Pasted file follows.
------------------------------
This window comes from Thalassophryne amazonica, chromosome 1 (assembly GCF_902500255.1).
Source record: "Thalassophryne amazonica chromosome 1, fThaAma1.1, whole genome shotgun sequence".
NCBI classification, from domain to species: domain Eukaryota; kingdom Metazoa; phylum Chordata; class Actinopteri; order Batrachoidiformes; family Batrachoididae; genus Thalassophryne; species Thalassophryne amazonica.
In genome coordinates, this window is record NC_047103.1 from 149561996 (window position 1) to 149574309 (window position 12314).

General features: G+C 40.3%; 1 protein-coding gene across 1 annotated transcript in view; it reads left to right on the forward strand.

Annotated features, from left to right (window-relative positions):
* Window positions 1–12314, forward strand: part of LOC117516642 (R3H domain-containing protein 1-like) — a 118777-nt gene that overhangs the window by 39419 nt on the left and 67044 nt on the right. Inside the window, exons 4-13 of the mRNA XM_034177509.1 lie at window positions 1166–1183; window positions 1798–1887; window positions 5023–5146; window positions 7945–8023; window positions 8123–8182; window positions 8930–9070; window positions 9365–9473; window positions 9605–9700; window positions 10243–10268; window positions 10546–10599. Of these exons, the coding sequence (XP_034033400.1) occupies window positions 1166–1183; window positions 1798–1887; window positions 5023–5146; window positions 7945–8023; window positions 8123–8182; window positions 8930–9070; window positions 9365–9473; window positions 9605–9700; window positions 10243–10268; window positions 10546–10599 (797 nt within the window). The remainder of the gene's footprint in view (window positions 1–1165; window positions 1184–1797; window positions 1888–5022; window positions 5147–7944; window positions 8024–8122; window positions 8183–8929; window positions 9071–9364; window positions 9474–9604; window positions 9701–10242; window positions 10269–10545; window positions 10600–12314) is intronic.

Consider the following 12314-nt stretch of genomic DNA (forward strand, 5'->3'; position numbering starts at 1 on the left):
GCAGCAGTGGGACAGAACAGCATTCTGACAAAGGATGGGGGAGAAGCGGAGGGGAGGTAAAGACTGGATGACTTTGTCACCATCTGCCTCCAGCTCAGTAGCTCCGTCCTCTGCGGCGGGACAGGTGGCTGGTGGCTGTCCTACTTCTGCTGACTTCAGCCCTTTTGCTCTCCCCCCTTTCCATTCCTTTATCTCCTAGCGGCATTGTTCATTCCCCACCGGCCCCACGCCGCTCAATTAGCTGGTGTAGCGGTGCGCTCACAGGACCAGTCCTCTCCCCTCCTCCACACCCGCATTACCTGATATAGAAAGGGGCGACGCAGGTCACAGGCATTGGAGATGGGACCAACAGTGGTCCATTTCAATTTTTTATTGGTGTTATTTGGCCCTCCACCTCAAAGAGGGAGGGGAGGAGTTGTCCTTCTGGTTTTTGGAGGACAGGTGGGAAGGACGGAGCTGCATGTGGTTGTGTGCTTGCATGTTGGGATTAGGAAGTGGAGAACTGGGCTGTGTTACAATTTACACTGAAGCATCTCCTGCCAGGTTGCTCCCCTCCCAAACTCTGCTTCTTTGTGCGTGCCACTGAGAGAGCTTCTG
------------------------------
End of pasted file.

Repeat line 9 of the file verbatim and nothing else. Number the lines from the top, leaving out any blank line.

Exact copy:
GCAGCAGTGGGACAGAACAGCATTCTGACAAAGGATGGGGGAGAAGCGGAGGGGAGGTAAAGACTGGATGACTTTGTCACCATCTGCCTCCAGCTCAGTAGCTCCGTCCTCTGCGGCGGGACAGGTGGCTGGTGGCTGTCCTACTTCTGCTGACTTCAGCCCTTTTGCTCTCCCCCCTTTCCATTCCTTTATCTCCTAGCGGCATTGTTCATTCCCCACCGGCCCCACGCCGCTCAATTAGCTGGTGTAGCGGTGCGCTCACAGGACCAGTCCTCTCCCCTCCTCCACACCCGCATTACCTGATATAGAAAGGGGCGACGCAGGTCACAGGCATTGGAGATGGGACCAACAGTGGTCCATTTCAATTTTTTATTGGTGTTATTTGGCCCTCCACCTCAAAGAGGGAGGGGAGGAGTTGTCCTTCTGGTTTTTGGAGGACAGGTGGGAAGGACGGAGCTGCATGTGGTTGTGTGCTTGCATGTTGGGATTAGGAAGTGGAGAACTGGGCTGTGTTACAATTTACACTGAAGCATCTCCTGCCAGGTTGCTCCCCTCCCAAACTCTGCTTCTTTGTGCGTGCCACTGAGAGAGCTTCTG